By: Sajad Jatoi
Like other provinces of Pakistan,Sindh has a plenty of historic sites to attract tourism. It is home to one of the oldest civilization of the world, the Indus valley civilization.
To explore the historic and tourist sites of Sindh, I along with a few friends took a tour of the upper Sindh and visited four historic sites of upper Sindh.Of the four sites that awed us the most was the Kotdiji Fort, a historic site in Khairpur district, Sindh.
When we entered the premises of Kotdiji Tehsil, the fort was conspicuous from about miles. When we reached it, we were amazed to see the giant fort.
The majesty of the fort was dazzling. We marveled at its splendor. Upon reaching the gate, we saw an elephant proof gate. It was 13 feet high and 10 feet wide. The gate being built of wood contained iron spikes so as to make it immune to the attacks of the enemy.
This way the fort seemed impossible to be penetrated. After entering the fort, we found the ground spacious. But our curiosity did not die down as we saw a narrow, ascending path leading to another level of the fort. We followed that path at a brisk pace.
It led us to the second layer which also contained the same elephant proof gate as the first one. The second level seemed quite secure. If the first level was attacked and penetrated, breaking into the second level would not be an easy task. After spending some time there, we headed towards the third, last level of the fort.
The third level also contained an elephant proof gate, called Shahi Darwazo (royal gate).
It overlooked the town of Kotdiji. Standing on the walls of the fort presented beautiful scenery. We were mesmerized by the scenic beauty of the greenery and date palms outside the fort. The date palms stretched to the horizon on the western side; while as for the eastern side, there were hills as far as eye could see.
Unfortunately, there was no man learned enough to brief us about the fort. However, much to our relief we found a board inside the fort which contained brief but comprehensive history of the fort. It stated that Kotdiji fort was formerly known as Ahmadabad fort.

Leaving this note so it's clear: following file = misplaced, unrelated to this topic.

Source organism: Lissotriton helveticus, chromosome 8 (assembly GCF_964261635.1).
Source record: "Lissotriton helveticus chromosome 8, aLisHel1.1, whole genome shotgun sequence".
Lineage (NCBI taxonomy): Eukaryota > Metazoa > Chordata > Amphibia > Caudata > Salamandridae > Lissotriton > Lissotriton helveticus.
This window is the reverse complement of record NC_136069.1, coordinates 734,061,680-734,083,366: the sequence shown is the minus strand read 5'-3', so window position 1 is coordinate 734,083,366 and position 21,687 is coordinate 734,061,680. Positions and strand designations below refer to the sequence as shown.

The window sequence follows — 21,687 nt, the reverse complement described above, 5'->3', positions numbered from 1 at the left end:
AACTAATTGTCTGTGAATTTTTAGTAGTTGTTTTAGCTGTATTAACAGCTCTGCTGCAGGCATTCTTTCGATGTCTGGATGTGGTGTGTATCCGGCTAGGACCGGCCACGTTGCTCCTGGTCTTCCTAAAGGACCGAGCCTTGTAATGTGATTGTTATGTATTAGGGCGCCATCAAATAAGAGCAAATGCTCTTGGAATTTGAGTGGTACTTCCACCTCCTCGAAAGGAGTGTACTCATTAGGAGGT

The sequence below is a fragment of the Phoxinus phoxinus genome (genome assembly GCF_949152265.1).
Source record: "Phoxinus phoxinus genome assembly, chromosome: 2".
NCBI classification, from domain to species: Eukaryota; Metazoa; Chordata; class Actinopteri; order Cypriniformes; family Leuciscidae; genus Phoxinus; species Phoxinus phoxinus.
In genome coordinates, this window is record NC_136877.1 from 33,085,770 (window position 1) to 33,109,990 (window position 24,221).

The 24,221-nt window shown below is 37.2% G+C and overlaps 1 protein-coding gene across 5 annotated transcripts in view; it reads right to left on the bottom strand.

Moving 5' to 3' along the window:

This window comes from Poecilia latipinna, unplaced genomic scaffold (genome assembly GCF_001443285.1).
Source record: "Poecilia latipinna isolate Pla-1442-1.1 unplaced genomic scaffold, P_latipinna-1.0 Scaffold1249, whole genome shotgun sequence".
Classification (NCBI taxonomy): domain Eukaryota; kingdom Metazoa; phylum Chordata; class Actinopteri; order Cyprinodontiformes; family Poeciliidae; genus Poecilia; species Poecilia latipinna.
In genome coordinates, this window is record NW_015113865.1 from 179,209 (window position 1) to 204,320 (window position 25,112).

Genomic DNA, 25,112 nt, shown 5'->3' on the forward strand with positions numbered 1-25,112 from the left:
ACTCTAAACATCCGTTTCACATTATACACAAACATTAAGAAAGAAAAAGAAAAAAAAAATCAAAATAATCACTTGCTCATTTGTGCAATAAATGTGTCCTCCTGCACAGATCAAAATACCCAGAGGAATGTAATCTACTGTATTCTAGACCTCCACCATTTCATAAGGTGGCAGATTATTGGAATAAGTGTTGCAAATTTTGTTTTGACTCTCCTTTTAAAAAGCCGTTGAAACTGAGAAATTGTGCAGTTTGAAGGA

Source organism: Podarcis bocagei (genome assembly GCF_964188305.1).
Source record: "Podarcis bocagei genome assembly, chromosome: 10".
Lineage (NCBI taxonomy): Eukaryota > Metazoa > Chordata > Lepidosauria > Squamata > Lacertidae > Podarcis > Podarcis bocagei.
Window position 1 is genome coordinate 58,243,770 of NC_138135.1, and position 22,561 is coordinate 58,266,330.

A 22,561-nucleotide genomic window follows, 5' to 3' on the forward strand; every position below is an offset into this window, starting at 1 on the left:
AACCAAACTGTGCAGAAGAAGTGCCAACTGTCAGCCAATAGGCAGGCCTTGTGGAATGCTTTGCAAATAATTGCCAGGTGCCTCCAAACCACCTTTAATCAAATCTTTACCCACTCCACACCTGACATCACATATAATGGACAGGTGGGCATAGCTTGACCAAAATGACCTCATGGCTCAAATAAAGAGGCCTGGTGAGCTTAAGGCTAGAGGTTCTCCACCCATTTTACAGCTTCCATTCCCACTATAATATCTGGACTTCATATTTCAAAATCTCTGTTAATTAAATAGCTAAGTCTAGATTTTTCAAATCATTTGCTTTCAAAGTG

It was built in the late 18th Century by then ruler of Sindh: Mir Suhrab Khan Talpur. Its work lasted for about a decade, from 1785 to 1795. It lies about 25miles east of Indus River. It was built of kiln backed bricks on a hill 110 feet high with 30 feet high walls.
The walls of the fort had been segmented by about 50 bastions. The walls and bastions have arrow slits which allowed defenders to attack their enemy with maximum security. Moreover, it contained watch towers and ammunition depot.
The fort is not a big one, it has only 1.8kms perimeter, yet it seemed one of the safest forts. With masterly and wise planning the fort remained invincible throughout its history. While the fort was magnificent, there was not a good of visitors.
The number of visitors present there was not more than few dozen. Given the beauty and magnificence of the fort, I was disappointed to see such a little number of visitors. The most probable reason behind such low turnout could be the lack of facilities available there.
There was no facility to speak of. I could not find even a restaurant there, let alone rest rooms. Even the link road that connects the fort to the main road was dusty.
Vehicles running on the road left behind so much dust that it made the trail invisible for some time. Overall, the fort did not look a recreation site due to lack of facilities.Like said earlier, Sindh has the potential to become a tourist hub. All that needs to be done to realize this potential is some efforts on the part of the government as well as people.
In order to promote tourism, the government should provide visitors with all possible facilities. It should design such places in way that makes visitors feel comfortable and satisfied, because people visit these sites for recreation. Their enjoyment can be increased by provision of facilities.
Tourism is looked on as one of the vital factors in terms of economical development. Nations all over the world are working on their tourism sector in order to enhance it. According to World Travel and Tourism Council (WTTC), Travel and Tourism account for 10.3% global GDP.
Also, a research report of WTTC in 2018 stated that Travel and Tourism contributed to 2.9% of GDP of Pakistan, which was PKR930.9bn at that time. This shows that tourism is a significant component of a country’s GDP.
Thus, historic sites, such as Kotdiji Fort can prove an asset to promote tourism at both regional and national levels, as well as international level.